I enjoyed reading the stories. A lot of variety and similarities.
I'm 52, and these are my stories.
My first memory of pinball is getting to go with dad to league bowling night somewhere in Cleveland or the east suburbs. I can't recall the exact age. It might have been 8-10, but I feel like I'd remember more if I was that old, so it might have been 6-7. What I do remember is the atmosphere of an early 70s bowling alley, just a bit grungy, with tall counters and cases full of bowling paraphernalia, the back room (ie, the bar), manual scoring, and the noise. And while it was neat to be with dad and his bowling buddies, the real thrill of the evening was getting a small stack of quarters and getting to sit on a stool and play the one or two pinball machines behind the scoring tables. Don't remember what games they were. Wish I knew what lanes we were at. I am sure that this is the reason I asked my dad to teach me bowling when I was in college, and why I bowled league from 1996-2015. In a year or two I'll return to league.
I recall having a small table top pinball machine as an early teen, maybe 12"-16" high, 8"-10" wide. I liked it well enough, but it was no match for the handheld Mattel Electronic Football game. Man, I loved that thing.
In junior high and early high school, I remember playing the video arcade games - Space Invaders, Galaga, Asteroids, etc, and loving them. Main reason to go to Pizza Hut. I also recall the arcade at Cedar Point in Ohio. One cool place to go for a break when it was really hot.
Video and pinball fell out of my consciousness for a while in high school and college. I would play a pinball game if I came across one in the wild, but the video games had moved beyond me and I didn't care to learn new games and rules. Just liked the "straightforward" pinball.
My love of pinball was rekindled in graduate school at the University of Mississippi. They had a few arcade games at the student union. I'd take a break from studying or lab work, and play Cyclone. A lot. I got so I could hit those ramps repeatedly and build the score. From then on I was hooked, and would always play a game when I came across it in the wild. I never sought out arcades, but if I was in one with my kids, I always played pinball if there was a machine.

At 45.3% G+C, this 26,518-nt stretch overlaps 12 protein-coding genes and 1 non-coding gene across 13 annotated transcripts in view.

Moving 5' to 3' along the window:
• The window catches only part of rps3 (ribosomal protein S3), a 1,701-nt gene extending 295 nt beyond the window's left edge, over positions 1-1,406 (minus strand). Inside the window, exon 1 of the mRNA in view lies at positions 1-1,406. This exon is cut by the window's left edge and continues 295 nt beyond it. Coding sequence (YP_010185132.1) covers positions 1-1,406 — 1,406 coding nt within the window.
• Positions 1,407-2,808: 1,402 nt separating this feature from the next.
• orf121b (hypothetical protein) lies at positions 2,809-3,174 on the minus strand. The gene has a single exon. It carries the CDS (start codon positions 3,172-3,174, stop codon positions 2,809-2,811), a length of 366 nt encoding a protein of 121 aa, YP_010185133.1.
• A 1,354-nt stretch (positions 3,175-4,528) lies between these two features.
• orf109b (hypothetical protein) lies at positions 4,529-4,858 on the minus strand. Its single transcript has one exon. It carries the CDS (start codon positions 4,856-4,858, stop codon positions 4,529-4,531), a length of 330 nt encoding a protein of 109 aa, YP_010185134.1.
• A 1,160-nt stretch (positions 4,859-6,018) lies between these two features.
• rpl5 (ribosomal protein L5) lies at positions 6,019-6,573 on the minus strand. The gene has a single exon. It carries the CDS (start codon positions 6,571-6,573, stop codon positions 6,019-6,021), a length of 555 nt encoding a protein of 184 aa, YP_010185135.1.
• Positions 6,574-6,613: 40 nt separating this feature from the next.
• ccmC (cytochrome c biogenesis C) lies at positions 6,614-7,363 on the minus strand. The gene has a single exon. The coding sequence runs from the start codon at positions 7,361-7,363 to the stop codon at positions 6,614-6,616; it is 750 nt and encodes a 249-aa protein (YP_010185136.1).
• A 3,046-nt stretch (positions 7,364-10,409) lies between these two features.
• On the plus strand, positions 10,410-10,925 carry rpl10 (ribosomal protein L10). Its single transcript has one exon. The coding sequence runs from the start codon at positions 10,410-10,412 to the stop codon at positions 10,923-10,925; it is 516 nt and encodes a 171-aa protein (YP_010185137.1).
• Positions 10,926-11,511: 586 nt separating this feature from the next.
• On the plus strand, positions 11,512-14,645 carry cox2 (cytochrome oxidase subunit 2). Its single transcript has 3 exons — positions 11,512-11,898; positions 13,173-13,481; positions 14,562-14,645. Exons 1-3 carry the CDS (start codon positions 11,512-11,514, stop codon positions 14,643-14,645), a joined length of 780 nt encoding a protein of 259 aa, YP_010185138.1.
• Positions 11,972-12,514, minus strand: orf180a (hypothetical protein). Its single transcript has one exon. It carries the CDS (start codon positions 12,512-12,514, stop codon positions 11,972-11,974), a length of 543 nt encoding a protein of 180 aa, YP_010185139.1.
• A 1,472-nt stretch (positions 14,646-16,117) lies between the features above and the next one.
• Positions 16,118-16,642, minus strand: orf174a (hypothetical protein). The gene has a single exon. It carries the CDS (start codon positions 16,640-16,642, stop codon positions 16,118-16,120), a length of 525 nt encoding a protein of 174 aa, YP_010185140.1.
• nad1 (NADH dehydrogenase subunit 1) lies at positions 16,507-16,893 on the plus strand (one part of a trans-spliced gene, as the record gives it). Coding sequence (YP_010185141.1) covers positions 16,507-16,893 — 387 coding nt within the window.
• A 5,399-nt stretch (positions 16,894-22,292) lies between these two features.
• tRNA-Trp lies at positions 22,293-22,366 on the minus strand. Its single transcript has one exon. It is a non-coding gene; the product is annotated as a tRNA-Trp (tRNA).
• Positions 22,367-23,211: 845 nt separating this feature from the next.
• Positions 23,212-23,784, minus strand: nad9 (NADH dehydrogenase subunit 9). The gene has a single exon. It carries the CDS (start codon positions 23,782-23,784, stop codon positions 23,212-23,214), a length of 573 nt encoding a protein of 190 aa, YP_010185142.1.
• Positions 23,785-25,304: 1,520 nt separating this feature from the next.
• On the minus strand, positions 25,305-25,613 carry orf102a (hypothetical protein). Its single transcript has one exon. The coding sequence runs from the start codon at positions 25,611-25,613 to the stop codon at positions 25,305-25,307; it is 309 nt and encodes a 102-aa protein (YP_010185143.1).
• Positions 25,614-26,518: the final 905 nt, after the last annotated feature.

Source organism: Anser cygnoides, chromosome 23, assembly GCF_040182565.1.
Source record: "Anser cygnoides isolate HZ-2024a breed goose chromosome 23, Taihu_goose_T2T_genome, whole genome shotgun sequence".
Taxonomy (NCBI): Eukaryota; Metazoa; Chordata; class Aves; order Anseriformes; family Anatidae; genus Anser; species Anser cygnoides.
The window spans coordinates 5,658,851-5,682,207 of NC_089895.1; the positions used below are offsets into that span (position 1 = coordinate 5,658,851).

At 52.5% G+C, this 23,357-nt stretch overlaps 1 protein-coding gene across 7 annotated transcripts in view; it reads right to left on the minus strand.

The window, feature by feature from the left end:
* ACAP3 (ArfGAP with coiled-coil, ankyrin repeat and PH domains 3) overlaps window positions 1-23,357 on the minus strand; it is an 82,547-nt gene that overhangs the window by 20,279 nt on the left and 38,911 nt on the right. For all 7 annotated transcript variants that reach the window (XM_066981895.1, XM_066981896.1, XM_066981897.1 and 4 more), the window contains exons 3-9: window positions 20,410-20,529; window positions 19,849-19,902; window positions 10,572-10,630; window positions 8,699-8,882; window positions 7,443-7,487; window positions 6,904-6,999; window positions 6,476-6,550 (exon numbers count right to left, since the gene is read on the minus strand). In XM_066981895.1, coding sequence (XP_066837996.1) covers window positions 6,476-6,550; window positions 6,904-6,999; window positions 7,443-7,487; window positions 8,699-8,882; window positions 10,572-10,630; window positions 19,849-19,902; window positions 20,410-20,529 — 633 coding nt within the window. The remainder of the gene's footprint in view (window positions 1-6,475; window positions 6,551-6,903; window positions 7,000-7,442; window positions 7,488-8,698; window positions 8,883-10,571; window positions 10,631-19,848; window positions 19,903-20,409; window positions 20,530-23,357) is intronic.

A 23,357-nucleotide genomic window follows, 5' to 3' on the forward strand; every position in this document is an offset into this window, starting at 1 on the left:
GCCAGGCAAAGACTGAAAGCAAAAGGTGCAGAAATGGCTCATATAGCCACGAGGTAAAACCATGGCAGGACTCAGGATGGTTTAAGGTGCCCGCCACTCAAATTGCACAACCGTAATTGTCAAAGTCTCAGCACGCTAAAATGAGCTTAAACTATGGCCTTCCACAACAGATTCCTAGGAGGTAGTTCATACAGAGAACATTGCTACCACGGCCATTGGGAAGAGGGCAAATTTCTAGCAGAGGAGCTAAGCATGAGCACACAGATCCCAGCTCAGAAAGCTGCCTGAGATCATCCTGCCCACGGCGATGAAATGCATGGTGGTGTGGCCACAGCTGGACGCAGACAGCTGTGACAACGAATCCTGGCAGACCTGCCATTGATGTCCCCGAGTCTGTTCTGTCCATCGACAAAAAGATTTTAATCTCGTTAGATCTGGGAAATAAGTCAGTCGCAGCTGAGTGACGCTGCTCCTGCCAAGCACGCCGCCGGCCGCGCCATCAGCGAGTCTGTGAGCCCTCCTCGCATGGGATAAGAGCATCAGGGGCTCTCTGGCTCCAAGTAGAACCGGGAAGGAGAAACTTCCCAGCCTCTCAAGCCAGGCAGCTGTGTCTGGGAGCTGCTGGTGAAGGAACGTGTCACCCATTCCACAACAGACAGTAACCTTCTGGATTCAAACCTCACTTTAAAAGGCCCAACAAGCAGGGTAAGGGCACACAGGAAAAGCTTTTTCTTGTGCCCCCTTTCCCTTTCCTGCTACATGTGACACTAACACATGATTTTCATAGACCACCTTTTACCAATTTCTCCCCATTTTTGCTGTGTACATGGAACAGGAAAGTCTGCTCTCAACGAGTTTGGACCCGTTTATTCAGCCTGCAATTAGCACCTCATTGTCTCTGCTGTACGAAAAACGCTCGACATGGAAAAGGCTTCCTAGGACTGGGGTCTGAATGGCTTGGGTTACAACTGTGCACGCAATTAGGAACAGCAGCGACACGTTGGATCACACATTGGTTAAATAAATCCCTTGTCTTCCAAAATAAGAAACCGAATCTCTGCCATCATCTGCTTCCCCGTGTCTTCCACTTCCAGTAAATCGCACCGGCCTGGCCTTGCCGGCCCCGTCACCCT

It never really dawned on me that you could have a pinball machine in your home. If I had thought about it, I would have assumed that you had to be an arcade owner or restaurant owner, and buy a pinball machine from a dealer that only sold them commercially.
Then, shortly after Thanksgiving, my lovely wife said she wanted to get me a pinball machine for the holidays. She was going to make it a surprise, but after 2 minutes of research, she realized that I had to make the decision. This led to another discovery - in 2018, there are a lot of really cool arcades and bars in the Seattle area that actually cater to pinball players!!!! Who knew that pinball was enjoying a renaissance? There are leagues. There is an arcade show in the summer. (OK, I knew this last one because we almost went last year.)
So began the fun ride of playing a lot of pinball, and that eventually led to the purchase of a Lord of the Rings machine in December. I love it. My wife loves it. Her son and my daughters enjoy it. I'm also learning to fix it. Already replaced 2 VUKs and (with help) re-wired the Balrog hit switch. But now the Balrog return is finicky, and the right slingshot activates when both flippers are pressed or other high energy events occur. More repairs on the horizon.
This has led us to the decision to buy a NIB machine. You know, so that there is still a machine to play at home when LOTR is down for repair. This of course requires more research, including a trip to Canada this weekend to visit Nitro headquarters.
What a fun ride!